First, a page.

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The New, the Old and the Obscure 

Capsule book reviews of work by Richard Ford, Frederick Exley and Leslie Marmon Silko.

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The New

“Sorry For Your Trouble” (2020)
by Richard Ford

An ageless storyteller, Ford has the rare ability to make simple moments brim with clarity and wisdom. Best-known for the Bascombe novels, which include the Pulitzer Prize-winning “Independence Day,” Ford’s story collections showcase his many gifts as an artist.

From Maine to Paris to Ireland, the stories in “Sorry For Your Trouble” capture this moment of uncertainty in Americans’ lives, both between lovers and friends and the self, alike.

For this reader, at least, Ford seems to speak to some part of life that’s often impossible to describe, his character’s complexities distilled into a single emotion – pain, envy, love – and the hope each offers for a new start. Ford’s people are unique microcosms of the American experiment. They hope, dream and fail. The task Ford gives himself here is to see the world from the vantage point of someone about to leave it. He does so in these short stories with both wit and brevity. In the story, “Happy,” Ford relates the mood of this past year with great simplicity: “Life – and it seemed very suddenly – was this now. And little more.”

The Old

“A Fan’s Notes” (1968)
by Frederick Exley

I first read Exley’s “A Fan’s Notes” during a weeklong stay to visit my girlfriend while she was abroad in Spain. During her classes, I would sit in a cafe and drink and read. It was one of a handful of books that made me think it was possible to write smartly, humorously and truthfully about sports, addiction and love.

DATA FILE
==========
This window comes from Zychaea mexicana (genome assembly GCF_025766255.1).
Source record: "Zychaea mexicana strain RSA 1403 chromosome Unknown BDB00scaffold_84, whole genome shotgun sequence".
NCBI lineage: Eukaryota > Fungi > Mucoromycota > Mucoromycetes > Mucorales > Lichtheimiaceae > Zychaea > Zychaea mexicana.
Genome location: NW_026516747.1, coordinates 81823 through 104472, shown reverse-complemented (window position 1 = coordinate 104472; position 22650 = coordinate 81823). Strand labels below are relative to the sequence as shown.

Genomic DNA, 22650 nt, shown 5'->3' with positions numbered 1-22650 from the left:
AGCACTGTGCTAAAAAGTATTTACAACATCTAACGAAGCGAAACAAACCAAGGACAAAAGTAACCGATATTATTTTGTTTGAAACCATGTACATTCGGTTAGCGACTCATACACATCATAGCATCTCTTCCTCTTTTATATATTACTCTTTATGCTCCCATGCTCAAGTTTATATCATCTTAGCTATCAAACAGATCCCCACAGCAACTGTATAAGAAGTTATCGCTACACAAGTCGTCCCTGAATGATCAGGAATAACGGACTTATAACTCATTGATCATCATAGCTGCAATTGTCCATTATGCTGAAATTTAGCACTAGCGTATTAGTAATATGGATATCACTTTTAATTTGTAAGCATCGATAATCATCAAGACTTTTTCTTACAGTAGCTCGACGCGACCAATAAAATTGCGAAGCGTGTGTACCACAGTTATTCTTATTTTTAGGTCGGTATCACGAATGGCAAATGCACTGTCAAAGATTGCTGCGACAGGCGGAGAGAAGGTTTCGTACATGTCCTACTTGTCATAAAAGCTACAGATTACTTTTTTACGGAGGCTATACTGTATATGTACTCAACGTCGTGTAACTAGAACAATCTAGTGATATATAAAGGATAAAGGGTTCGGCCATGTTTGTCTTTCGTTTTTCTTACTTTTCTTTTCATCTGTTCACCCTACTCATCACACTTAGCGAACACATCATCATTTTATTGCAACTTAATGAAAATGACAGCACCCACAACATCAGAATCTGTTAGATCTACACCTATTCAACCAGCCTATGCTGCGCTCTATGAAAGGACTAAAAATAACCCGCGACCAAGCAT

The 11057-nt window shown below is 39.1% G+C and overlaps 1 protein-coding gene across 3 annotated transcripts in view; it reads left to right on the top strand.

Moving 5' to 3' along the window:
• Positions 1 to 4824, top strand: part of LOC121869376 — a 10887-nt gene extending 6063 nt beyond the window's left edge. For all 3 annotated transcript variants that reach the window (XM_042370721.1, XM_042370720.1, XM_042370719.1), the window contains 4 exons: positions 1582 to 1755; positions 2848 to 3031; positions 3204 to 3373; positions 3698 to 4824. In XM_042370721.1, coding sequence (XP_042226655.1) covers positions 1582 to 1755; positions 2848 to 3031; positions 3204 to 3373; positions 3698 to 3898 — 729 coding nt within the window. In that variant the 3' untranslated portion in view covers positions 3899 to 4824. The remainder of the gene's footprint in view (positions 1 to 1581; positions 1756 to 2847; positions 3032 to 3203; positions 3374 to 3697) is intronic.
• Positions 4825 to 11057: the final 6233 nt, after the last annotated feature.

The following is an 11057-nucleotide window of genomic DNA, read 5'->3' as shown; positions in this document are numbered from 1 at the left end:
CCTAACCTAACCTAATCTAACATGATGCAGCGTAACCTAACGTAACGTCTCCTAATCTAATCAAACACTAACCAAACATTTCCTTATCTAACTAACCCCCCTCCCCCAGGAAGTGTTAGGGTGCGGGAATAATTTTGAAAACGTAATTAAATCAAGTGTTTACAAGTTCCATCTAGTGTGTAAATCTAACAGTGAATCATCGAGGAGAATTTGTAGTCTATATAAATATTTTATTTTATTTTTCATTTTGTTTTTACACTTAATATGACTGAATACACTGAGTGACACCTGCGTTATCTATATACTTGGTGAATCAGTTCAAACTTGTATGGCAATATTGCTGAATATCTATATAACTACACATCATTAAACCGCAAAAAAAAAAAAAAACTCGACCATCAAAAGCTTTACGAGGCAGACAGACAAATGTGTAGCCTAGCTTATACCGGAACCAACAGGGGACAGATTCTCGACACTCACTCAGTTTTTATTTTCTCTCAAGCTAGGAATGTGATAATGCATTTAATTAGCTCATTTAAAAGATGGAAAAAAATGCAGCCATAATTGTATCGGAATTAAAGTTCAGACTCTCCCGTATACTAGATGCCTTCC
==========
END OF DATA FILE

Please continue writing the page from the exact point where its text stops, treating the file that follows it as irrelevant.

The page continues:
With lofty dreams of being a writer, Exley’s fictional self goes from city to city, job to job, grinding away at his work and drinking himself to sleep. Eventually, he ends up institutionalized, spellbound by love and failure, as well as a thirst for something strong and brave, the symbol of American exceptionalism: the Polo Grounds of Upper Manhattan and the New York Giants.

The strange power of the book, and its allure, is that Exley describes the novel as a fictional memoir. The narrator is full of humility and regret, even as he confesses his series of humiliations and mistakes he’s made with family, friends and strangers. As a reader, you’re not necessarily rooting for Exley’s hero so much as you’re observing the slow, destructive, yet edifying journey that results from his addiction.

In talking about his love for the simplicity of football, Exley writes, “[Football] had that kind of power over me, drawing me back with the force of something known, scarcely remembered, elusive as integrity – perhaps it was no more than the force of a forgotten childhood.”

The Obscure

“Almanac of the Dead” (1991)
by Leslie Marmon Silko

A big, deep novel that operates as an historical reference of the Southwest and how the memory of indigenous peoples is created, distorted and re-imagined.

Throughout the novel, drug dealers, runaways and holistic healers take equal stake in the tapestry of the Arizona desert’s evolution as a place, home and community. Centered around the story of a popular psychic’s extended family, Silko’s characters represent what grows when the land has been poisoned. The author’s language is rhythmic and blunt. Her characters speak with force and certainty, even as they traverse the world without a net. While one character seeks refuge in returning home, another is on the run from their own memory.

Silko writes, “A slave was the first thing any man thought of; someone to do the dirty work.” Perhaps Silko’s opus, “Almanac of the Dead,” follows a bloodline burrowed deep in this land.

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